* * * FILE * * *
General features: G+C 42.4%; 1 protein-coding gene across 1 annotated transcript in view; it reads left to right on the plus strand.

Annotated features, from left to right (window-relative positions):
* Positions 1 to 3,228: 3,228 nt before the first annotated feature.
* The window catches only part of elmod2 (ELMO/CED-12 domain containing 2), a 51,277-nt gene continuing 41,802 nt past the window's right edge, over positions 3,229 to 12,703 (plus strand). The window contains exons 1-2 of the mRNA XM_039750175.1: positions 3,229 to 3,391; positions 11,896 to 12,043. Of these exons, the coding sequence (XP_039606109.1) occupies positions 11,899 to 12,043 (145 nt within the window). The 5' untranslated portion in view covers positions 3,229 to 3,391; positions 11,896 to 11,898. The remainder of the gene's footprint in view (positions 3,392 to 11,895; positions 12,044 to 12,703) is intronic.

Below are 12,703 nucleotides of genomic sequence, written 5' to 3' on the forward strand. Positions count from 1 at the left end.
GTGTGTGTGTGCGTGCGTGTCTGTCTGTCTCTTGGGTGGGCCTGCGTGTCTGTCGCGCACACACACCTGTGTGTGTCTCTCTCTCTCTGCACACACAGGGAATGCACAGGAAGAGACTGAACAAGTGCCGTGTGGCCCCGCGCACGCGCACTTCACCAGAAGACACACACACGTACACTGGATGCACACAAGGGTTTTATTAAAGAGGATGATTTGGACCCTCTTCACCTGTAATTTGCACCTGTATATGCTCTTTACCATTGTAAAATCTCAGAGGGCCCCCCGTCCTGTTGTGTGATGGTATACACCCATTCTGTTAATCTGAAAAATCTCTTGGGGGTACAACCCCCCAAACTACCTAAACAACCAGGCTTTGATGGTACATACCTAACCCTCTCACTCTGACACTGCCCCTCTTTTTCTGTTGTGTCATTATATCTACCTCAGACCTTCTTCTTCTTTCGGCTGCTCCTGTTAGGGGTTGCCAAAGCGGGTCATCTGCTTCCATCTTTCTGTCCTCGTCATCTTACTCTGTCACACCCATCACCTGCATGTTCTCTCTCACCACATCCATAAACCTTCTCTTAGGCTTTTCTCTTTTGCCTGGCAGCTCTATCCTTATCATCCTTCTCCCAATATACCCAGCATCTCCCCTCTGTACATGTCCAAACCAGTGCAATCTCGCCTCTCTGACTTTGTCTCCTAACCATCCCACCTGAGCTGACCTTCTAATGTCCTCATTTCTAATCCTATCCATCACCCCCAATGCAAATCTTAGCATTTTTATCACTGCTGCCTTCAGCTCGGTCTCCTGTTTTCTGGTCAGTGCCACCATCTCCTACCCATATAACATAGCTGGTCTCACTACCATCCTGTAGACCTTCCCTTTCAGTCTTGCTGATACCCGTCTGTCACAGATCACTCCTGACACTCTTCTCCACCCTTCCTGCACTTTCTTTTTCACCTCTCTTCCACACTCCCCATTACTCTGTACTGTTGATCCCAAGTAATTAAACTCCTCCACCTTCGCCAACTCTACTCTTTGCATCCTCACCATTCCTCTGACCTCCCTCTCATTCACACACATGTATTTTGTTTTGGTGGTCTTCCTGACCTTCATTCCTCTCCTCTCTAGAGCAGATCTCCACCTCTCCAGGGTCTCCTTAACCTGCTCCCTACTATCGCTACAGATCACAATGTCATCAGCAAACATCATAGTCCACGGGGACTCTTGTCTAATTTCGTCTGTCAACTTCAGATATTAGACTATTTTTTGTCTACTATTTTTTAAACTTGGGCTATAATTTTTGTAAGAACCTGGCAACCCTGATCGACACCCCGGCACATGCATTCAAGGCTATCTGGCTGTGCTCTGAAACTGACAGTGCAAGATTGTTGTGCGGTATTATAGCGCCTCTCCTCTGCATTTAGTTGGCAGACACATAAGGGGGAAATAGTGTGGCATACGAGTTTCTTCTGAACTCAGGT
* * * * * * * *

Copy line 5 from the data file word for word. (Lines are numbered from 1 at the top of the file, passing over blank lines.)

Below are 12,703 nucleotides of genomic sequence, written 5' to 3' on the forward strand. Positions count from 1 at the left end.